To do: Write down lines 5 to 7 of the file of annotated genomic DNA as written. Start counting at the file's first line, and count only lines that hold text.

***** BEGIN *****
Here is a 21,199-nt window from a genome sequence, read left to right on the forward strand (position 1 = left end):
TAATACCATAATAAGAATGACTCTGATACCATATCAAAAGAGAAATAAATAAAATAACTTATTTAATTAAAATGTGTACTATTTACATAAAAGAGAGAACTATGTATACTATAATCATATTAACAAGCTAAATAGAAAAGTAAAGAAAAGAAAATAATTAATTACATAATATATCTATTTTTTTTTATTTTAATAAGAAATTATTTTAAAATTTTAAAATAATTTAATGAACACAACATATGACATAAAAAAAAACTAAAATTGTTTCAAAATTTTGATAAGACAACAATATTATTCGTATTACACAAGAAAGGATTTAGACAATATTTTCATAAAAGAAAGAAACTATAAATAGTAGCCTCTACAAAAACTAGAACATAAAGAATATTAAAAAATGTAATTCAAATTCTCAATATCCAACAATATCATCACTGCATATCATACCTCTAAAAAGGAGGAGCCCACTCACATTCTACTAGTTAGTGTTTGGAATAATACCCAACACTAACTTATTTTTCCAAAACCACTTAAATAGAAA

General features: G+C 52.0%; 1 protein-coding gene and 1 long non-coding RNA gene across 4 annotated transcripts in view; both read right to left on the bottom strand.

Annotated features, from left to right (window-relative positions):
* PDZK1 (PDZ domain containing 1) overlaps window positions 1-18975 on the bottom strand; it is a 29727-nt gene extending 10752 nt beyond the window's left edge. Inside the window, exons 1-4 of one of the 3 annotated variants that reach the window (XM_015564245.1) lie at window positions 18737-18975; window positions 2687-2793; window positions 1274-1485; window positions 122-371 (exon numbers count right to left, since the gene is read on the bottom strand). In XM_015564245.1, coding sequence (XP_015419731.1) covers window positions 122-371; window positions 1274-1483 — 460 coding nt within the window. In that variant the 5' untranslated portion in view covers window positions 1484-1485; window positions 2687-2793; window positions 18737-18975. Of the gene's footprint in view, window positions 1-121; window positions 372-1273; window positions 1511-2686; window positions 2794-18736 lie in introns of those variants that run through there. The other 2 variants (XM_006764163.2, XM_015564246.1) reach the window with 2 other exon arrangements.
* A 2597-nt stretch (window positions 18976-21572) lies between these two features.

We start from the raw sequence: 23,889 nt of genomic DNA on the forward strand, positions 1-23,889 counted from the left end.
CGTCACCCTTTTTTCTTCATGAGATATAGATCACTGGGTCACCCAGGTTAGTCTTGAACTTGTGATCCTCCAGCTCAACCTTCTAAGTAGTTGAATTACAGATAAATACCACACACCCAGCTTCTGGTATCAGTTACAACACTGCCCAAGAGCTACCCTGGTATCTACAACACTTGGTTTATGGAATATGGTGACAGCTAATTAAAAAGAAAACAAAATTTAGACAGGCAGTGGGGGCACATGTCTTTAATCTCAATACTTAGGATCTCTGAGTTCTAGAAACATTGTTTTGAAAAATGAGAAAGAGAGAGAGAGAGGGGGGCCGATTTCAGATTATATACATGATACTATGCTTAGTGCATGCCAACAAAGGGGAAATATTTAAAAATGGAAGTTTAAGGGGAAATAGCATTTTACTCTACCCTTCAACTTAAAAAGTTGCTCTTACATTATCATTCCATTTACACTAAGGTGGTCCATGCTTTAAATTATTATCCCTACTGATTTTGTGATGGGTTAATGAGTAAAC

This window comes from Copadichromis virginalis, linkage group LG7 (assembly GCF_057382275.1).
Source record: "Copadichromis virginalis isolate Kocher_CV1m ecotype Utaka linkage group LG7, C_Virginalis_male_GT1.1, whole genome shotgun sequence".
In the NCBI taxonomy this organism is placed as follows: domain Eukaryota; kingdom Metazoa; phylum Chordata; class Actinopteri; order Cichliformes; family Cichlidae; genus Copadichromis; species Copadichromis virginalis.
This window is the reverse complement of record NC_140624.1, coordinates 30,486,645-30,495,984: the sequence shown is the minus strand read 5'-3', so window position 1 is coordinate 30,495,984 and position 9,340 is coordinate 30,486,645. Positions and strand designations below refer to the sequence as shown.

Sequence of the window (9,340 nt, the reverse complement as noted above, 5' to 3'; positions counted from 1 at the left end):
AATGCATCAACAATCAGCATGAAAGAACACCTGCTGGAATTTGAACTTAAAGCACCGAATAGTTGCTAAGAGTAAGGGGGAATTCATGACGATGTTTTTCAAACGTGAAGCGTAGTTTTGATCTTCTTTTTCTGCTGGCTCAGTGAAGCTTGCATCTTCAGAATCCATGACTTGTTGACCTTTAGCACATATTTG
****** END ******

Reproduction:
* PDZK1 (PDZ domain containing 1) overlaps window positions 1-18975 on the bottom strand; it is a 29727-nt gene extending 10752 nt beyond the window's left edge. Inside the window, exons 1-4 of one of the 3 annotated variants that reach the window (XM_015564245.1) lie at window positions 18737-18975; window positions 2687-2793; window positions 1274-1485; window positions 122-371 (exon numbers count right to left, since the gene is read on the bottom strand). In XM_015564245.1, coding sequence (XP_015419731.1) covers window positions 122-371; window positions 1274-1483 — 460 coding nt within the window. In that variant the 5' untranslated portion in view covers window positions 1484-1485; window positions 2687-2793; window positions 18737-18975. Of the gene's footprint in view, window positions 1-121; window positions 372-1273; window positions 1511-2686; window positions 2794-18736 lie in introns of those variants that run through there. The other 2 variants (XM_006764163.2, XM_015564246.1) reach the window with 2 other exon arrangements.
* A 2597-nt stretch (window positions 18976-21572) lies between these two features.

We start from the raw sequence: 23,889 nt of genomic DNA on the forward strand, positions 1-23,889 counted from the left end.